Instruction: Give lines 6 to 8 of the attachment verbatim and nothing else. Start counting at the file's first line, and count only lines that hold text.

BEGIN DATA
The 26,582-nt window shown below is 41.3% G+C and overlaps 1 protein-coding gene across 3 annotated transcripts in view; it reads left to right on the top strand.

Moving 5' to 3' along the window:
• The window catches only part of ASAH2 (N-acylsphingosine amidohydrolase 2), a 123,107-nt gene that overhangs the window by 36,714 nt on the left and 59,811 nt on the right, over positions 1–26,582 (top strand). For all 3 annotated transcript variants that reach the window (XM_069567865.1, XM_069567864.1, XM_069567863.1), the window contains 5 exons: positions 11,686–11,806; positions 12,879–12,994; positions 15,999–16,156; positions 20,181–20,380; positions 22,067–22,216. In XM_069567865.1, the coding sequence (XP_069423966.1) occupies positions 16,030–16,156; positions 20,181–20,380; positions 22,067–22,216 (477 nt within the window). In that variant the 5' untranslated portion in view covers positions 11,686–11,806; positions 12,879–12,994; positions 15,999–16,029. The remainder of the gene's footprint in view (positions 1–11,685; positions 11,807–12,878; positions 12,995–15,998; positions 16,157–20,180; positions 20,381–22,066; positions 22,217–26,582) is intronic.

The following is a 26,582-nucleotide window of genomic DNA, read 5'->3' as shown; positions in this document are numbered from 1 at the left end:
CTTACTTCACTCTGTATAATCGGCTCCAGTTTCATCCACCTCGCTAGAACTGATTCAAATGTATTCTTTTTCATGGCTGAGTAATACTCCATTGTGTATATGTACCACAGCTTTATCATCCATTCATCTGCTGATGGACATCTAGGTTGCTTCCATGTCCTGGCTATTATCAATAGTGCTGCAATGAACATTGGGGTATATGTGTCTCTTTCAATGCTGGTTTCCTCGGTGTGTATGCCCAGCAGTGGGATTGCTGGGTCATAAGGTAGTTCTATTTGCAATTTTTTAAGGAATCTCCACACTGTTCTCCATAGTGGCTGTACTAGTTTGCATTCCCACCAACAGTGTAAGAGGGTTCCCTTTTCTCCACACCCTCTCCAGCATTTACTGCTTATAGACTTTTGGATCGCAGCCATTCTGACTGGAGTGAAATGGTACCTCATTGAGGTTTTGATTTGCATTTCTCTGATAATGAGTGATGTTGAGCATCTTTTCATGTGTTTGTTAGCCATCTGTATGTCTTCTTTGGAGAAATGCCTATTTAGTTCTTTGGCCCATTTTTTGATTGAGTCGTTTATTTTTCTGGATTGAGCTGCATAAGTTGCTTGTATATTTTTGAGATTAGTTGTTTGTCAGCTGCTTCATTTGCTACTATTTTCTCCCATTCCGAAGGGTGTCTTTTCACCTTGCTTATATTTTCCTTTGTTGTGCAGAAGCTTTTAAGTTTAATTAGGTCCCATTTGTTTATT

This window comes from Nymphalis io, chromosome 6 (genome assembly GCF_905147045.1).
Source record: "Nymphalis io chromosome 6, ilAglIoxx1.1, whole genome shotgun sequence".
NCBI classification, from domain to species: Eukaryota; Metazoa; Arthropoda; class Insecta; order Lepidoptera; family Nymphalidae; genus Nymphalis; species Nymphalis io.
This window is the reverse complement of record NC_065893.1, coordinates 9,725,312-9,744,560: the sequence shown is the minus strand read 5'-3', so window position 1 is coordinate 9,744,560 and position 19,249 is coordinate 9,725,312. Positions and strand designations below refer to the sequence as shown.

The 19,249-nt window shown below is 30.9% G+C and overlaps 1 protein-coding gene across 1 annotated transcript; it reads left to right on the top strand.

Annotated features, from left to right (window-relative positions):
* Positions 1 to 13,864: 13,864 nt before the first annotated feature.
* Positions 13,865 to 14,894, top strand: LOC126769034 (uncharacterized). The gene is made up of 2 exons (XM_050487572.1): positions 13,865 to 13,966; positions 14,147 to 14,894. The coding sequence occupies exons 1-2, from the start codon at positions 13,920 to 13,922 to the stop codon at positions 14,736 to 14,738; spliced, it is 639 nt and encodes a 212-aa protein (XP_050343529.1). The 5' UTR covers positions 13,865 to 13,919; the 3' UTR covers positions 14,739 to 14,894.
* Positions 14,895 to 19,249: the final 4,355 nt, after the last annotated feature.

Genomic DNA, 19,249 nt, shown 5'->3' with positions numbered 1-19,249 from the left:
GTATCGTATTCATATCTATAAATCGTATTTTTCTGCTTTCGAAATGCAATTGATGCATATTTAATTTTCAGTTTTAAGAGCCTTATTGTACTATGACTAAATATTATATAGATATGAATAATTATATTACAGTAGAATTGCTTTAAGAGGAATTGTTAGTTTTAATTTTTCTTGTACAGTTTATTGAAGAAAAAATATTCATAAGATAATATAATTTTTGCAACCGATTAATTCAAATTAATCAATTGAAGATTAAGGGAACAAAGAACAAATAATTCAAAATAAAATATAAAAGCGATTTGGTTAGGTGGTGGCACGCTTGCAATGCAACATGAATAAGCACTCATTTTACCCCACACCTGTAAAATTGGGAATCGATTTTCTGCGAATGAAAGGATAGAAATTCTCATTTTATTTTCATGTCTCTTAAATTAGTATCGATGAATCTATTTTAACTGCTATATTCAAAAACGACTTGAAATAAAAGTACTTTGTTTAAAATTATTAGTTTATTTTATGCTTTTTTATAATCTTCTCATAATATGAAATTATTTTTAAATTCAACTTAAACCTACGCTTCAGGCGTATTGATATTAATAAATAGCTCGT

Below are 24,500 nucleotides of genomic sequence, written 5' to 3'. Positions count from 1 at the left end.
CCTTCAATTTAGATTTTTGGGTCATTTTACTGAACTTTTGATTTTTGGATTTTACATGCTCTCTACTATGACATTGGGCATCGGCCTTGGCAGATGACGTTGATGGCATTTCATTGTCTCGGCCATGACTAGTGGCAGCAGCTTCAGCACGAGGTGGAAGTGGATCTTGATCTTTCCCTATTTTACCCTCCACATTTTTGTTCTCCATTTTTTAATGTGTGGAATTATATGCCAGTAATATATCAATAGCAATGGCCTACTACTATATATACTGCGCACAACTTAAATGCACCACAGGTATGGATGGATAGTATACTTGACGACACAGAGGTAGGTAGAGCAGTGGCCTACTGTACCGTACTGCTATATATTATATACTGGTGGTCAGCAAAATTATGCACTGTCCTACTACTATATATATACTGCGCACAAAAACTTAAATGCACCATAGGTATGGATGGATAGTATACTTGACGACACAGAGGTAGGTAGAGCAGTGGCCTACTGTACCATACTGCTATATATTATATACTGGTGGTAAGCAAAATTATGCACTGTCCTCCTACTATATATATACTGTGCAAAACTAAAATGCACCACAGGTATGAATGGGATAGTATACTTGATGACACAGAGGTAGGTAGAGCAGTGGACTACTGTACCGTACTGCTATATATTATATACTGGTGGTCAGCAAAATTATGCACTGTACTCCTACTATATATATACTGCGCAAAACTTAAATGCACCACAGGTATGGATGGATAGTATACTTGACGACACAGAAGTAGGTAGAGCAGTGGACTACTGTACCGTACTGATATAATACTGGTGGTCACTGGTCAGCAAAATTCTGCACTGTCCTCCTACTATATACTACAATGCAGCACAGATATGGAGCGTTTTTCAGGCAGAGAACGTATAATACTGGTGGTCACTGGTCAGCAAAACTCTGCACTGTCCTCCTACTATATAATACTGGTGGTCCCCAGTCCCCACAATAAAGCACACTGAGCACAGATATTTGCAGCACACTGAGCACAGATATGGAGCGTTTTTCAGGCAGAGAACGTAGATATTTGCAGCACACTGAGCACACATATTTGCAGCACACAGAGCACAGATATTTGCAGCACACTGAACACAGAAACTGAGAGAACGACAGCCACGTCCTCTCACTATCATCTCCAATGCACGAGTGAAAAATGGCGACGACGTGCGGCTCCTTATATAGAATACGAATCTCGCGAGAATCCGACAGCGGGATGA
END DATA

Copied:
This window comes from Nymphalis io, chromosome 6 (genome assembly GCF_905147045.1).
Source record: "Nymphalis io chromosome 6, ilAglIoxx1.1, whole genome shotgun sequence".
NCBI classification, from domain to species: Eukaryota; Metazoa; Arthropoda; class Insecta; order Lepidoptera; family Nymphalidae; genus Nymphalis; species Nymphalis io.